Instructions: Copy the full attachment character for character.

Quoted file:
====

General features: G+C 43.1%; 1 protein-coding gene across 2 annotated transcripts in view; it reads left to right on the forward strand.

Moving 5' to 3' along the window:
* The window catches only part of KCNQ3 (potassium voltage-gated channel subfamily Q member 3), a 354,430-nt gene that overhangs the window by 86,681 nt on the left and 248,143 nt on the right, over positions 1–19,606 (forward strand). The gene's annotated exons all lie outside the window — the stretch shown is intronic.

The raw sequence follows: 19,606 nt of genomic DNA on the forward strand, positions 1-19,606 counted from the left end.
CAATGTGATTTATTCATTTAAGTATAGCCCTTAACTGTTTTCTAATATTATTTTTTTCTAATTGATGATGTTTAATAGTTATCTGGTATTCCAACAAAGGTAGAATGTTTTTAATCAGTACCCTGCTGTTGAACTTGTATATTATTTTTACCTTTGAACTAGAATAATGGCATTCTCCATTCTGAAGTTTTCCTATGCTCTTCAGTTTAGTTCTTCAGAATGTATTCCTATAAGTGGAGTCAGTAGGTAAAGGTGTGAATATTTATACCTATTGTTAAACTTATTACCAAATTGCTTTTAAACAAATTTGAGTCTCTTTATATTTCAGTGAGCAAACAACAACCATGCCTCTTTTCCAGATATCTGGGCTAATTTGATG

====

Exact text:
General features: G+C 43.1%; 1 protein-coding gene across 2 annotated transcripts in view; it reads left to right on the forward strand.

Moving 5' to 3' along the window:
* The window catches only part of KCNQ3 (potassium voltage-gated channel subfamily Q member 3), a 354,430-nt gene that overhangs the window by 86,681 nt on the left and 248,143 nt on the right, over positions 1–19,606 (forward strand). The gene's annotated exons all lie outside the window — the stretch shown is intronic.

The raw sequence follows: 19,606 nt of genomic DNA on the forward strand, positions 1-19,606 counted from the left end.
CAATGTGATTTATTCATTTAAGTATAGCCCTTAACTGTTTTCTAATATTATTTTTTTCTAATTGATGATGTTTAATAGTTATCTGGTATTCCAACAAAGGTAGAATGTTTTTAATCAGTACCCTGCTGTTGAACTTGTATATTATTTTTACCTTTGAACTAGAATAATGGCATTCTCCATTCTGAAGTTTTCCTATGCTCTTCAGTTTAGTTCTTCAGAATGTATTCCTATAAGTGGAGTCAGTAGGTAAAGGTGTGAATATTTATACCTATTGTTAAACTTATTACCAAATTGCTTTTAAACAAATTTGAGTCTCTTTATATTTCAGTGAGCAAACAACAACCATGCCTCTTTTCCAGATATCTGGGCTAATTTGATG